The other underappreciated use of adverbs is as a rhythmic pause or a break in the flow of a thought. A pause, a gathering of a moment—an adverb sometimes achieves these, working as the held note. When James runs together a series of seemingly unnecessary adverbs as he does in The Portrait of a Lady (“At present, obviously, nevertheless, he was not likely to displace himself; his journeys were over and he was taking the rest that precedes the great rest.”), he does so not to convey information, but rather to mimic that rest preceding great rest, reminding us that even prose is music.
An adverb is a great way to hold one’s breath, to build tension, to hang on a thought—the adverb is like the backing band vamping while the singer struts onto the stage. E.B. White writes of “staring silently” not because he believes it’s possible to “stare noisily,” but rather to hold, for a beat, the reader’s mind on the act of staring. When he writes of tentatively and pensively dislodging that dragonfly, those adverbs are important not really because of what they mean, but because they work primarily to draw out the time of that moment, to render it delicate, to hold onto the sweetness of the gesture that would get loss with only the bare verb “dislodge.”
Loving adverbs in this way, in other words, is less about the meaning of the words and more about the space in time they hold, the moment of breath they offer the reader, the space they carve out against the din and the noise of everything else.
In both cases, what’s striking about adverbs is the way in which they resist a treatment of language that sees it as a bare conveyance of information. We’re in a data-driven age, and that data drives us to force language into its most easily assimilated form. New apps arrive seemingly every week with the promise of increasing one’s reading rate and comprehension. Sites like Medium render articles in terms of the minutes it will take to consume them and are calculated on a formula that treats every word as having the same temporal value. The presumption here, of course, is that no sentence need be re-read, no allusion need be looked up, no thought need be untangled.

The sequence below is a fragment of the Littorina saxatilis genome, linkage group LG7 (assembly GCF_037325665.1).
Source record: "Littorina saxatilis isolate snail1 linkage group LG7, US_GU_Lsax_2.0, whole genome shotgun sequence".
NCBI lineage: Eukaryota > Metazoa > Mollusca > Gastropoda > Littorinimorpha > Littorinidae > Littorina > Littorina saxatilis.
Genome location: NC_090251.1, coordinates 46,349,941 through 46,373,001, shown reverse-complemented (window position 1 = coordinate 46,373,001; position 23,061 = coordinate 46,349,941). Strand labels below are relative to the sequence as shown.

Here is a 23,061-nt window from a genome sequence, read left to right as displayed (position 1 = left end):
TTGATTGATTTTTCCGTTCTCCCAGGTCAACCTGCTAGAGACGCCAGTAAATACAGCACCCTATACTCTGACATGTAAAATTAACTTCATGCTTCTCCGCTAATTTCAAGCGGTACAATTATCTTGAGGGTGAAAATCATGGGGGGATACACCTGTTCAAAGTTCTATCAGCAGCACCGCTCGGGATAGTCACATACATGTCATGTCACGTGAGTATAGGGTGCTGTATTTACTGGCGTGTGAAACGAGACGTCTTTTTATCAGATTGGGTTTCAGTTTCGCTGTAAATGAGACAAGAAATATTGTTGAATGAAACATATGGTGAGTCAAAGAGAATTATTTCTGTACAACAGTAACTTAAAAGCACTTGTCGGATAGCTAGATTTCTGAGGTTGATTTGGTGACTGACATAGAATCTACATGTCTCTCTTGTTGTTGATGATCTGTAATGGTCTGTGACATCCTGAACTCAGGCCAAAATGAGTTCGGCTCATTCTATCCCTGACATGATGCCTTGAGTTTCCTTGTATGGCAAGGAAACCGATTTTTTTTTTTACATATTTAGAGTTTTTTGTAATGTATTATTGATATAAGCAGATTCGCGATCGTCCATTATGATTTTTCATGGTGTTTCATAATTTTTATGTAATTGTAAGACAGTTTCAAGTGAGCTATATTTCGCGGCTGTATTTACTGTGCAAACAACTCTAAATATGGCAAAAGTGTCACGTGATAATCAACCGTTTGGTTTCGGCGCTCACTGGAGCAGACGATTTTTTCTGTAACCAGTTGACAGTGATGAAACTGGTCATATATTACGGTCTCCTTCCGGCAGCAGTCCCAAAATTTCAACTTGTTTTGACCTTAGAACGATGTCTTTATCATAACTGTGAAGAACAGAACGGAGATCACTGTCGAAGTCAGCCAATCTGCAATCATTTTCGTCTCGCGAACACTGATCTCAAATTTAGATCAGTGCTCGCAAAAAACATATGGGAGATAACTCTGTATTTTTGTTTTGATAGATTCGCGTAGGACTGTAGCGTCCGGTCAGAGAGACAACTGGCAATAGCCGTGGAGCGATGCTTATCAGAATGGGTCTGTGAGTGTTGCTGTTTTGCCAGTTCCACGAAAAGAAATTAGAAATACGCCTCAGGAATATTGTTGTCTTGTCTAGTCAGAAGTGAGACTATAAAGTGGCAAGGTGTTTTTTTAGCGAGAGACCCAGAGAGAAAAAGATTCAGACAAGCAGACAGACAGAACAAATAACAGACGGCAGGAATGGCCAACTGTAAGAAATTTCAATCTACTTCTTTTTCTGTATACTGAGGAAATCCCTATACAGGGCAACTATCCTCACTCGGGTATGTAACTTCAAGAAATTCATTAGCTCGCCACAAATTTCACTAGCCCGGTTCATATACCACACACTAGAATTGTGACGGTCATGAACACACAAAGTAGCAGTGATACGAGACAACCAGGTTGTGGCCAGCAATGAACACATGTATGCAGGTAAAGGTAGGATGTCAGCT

The goal, it would seem, is to render language so transparent that its meaning can be absorbed directly and instantaneously. We want our language the way techies want their Soylent: bland packets of protein and nutrients, without taste or individuality.
We must continually seek out and praise writing that resists this tendency, that asserts itself as more than just information to be read and consumed as quickly as possible. To encourage young writers to avoid certain parts of speech is to discourage them from experimentation, from testing the limits of expression. It is to dull them inside before they’ve had a chance to begin. Writers like Hemingway and Carver made a choice to write without adverbs—good for them. Now go out and make your own choices.
*Correction, June 3, 2016: This post originally misstated the title of William Zinsser's writing manual, On Writing Well, and of E.B. White's short story, "Once More to the Lake." It also misidentified the protagonist of a Stephen King novel, who is Epping, not Eppling.